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Forum Post: Metadata question. Does this include government, military and police communications?

Posted 6 years ago on June 13, 2013, 12:48 p.m. EST by windyacres (1197)
This content is user submitted and not an official statement

Any reason why it wouldn't include all of these communications?



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[-] 2 points by windyacres (1197) 6 years ago

We know now that surveillance of all communications is recordable. Why is their a need for hearings where people testify to events? Can't the Congressional oversight committees review the specific communications for answers to their questions?

Hearings are held on past events. People die, forget, or don't communicate clearly when they testify. There is suspicion of evasiveness sometimes.

We know now the communications that occur during an event can easily be recorded. Verbal or hand written memos wouldn't be available but who does business like that anyway? Security of classified information is still secure, only the oversight committees would have access.

All government, military, and police communications should be recorded if they are not already.

As the president has said, "If we can't trust our government, we are going to have problems."

[-] 2 points by Ache4Change (3340) 6 years ago

Military, police and government comms are mainly encrypted and through secure networks. For anyone concerned with matters of cyber-security, please see - https://www.eff.org/ and also for more information - http://www.nationofchange.org/terror-bytes-edward-snowden-and-architecture-oppression-1371132973 . Never Give Up Meditating Upon 'Freedom and Liberty! Occupy Transparency and Democracy! Solidarity.

[-] 1 points by windyacres (1197) 6 years ago

Are they recorded so that they could be accessed in the future?

[-] 1 points by Ache4Change (3340) 6 years ago

Probably. Much more info here - https://www.eff.org/ . Solidarity.

[-] 2 points by windyacres (1197) 6 years ago

Thanks for the link. Solidarity to you.

[-] 2 points by Ache4Change (3340) 6 years ago

'Former Vice President Dick Cheney (R), whose false statements helped propel the United States into an eight year war in Iraq, said Sunday that citizens should simply “trust” the federal government on matters of privacy and security.' from - http://www.nationofchange.org/dick-cheney-laughs-privacy-concerns-over-government-surveillance-1371479624 .Never Stop Asking The Hard Questions! Occupy Transparency! Solidarity.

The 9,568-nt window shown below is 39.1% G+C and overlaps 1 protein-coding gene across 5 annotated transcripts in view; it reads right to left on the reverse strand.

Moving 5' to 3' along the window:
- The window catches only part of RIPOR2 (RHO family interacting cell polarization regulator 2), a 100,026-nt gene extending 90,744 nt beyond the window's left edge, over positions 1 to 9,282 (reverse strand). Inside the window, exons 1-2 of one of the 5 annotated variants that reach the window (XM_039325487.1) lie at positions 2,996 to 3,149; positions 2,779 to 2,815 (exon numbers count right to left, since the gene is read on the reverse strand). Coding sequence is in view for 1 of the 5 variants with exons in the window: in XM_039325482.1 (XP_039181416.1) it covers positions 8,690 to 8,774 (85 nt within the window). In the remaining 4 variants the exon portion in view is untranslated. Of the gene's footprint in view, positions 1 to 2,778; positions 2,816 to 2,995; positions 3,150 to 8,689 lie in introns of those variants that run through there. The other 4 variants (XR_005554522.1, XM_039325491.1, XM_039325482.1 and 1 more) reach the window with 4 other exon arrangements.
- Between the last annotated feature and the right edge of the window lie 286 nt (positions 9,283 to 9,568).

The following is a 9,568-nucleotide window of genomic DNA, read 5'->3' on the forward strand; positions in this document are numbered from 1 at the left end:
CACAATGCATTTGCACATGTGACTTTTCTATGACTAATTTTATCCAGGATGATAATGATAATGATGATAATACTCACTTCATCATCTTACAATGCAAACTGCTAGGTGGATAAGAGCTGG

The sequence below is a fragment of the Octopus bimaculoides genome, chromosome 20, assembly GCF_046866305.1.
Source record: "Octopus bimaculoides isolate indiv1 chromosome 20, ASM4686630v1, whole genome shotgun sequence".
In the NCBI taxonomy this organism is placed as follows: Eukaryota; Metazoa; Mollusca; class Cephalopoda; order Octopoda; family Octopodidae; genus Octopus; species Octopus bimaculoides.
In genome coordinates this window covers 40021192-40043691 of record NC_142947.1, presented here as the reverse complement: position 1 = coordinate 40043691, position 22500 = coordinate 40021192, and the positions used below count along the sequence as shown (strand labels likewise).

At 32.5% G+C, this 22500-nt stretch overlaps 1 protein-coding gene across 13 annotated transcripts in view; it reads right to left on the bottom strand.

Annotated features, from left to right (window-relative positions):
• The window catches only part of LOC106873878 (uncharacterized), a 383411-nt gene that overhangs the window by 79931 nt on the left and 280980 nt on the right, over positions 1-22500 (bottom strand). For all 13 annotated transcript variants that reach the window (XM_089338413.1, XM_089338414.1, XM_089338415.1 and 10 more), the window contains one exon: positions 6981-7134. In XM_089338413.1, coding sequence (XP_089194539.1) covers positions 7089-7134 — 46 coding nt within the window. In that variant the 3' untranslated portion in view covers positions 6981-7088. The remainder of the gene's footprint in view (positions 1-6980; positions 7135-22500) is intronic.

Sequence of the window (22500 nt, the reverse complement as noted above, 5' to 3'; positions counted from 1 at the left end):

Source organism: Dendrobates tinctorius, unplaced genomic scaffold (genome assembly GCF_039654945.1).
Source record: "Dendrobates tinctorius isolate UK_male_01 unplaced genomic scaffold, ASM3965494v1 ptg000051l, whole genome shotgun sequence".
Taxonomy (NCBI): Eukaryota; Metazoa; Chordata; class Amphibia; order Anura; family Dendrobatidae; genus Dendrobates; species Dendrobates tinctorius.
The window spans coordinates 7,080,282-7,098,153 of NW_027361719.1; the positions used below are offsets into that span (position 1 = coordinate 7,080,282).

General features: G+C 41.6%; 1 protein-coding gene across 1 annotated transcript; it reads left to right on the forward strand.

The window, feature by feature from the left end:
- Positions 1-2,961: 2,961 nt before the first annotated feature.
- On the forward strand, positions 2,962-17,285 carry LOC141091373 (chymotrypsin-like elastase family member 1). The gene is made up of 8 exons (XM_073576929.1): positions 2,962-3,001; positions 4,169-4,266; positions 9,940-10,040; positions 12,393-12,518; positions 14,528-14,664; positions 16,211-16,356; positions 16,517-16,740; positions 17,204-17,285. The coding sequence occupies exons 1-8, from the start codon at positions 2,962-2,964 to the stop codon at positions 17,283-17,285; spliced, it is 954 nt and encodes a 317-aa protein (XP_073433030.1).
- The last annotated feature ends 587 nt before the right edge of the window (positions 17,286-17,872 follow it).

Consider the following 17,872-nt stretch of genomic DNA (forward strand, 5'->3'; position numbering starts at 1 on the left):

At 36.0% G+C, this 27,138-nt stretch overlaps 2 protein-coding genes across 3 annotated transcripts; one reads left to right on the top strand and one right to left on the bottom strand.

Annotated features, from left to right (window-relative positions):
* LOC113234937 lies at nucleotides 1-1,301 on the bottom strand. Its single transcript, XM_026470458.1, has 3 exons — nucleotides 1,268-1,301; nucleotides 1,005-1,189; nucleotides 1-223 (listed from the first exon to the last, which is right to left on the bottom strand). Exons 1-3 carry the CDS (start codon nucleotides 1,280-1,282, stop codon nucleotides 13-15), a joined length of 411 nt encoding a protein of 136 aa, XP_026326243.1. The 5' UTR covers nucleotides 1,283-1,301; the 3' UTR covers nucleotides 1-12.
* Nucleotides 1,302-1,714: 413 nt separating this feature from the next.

[-] 0 points by Theeighthpieceuv8 (-32) from Seven Sisters, Wales 6 years ago

It does where those in power deem it beneficial or profitable, yes.

[-] 1 points by windyacres (1197) 6 years ago

If no one can access them without a warrant, why wouldn't they record everything? No one has anything to hide, right?

[-] 0 points by Theeighthpieceuv8 (-32) from Seven Sisters, Wales 6 years ago

Well, why a definition, or presence of the word, "privacy" at all? Could it be that the desire for privacy is evolutionary? And that it occurs for a reason? Privacy is antithetical to cause of such surveillance; the intent is to invade privacy, are not all then susceptible to their scrutiny?

[-] 2 points by windyacres (1197) 6 years ago

Yes and the 4th Amendment provided privacy. Our president says we can't have 100% privacy and 100% security, and 0% inconvenience. All should be susceptible to their scrutiny, including themselves.

[-] 3 points by LeoYo (5909) 6 years ago

Privacy is security from the unjust scrutiny of others.

[-] 2 points by windyacres (1197) 6 years ago

Hope you start a forum post on this article. One of the best from truth-out.


[-] 2 points by LeoYo (5909) 6 years ago

As you can see, http://occupywallst.org/forum/history-teaches-that-we-have-the-power-to-transfor/ as of this writing, there hasn't been any interest expressed in discussing an excellent article about the nuts and bolts of bringing forth positive change. That would require actual study and planning and more importantly, actual community building beyond the mere attention seeking protesting that most folks here are about.

[-] 3 points by windyacres (1197) 6 years ago

Sadly, I agree. We are still in the stage of attention seeking protesting instead of community building. The nuts and bolts of bringing positive change needs energy, I feel that outrage from the busy masses could spark that energy. The karen Hudes conglomerate story has that possibility.

[-] 0 points by Theeighthpieceuv8 (-32) from Seven Sisters, Wales 6 years ago

While I agree with our president, I also believe the potential for abuse is far too great. They have already proven they are capable of electioneering fraud and the use of federal agencies against political opponents - what's next? Beyond executing opponents, is a "next" even possible?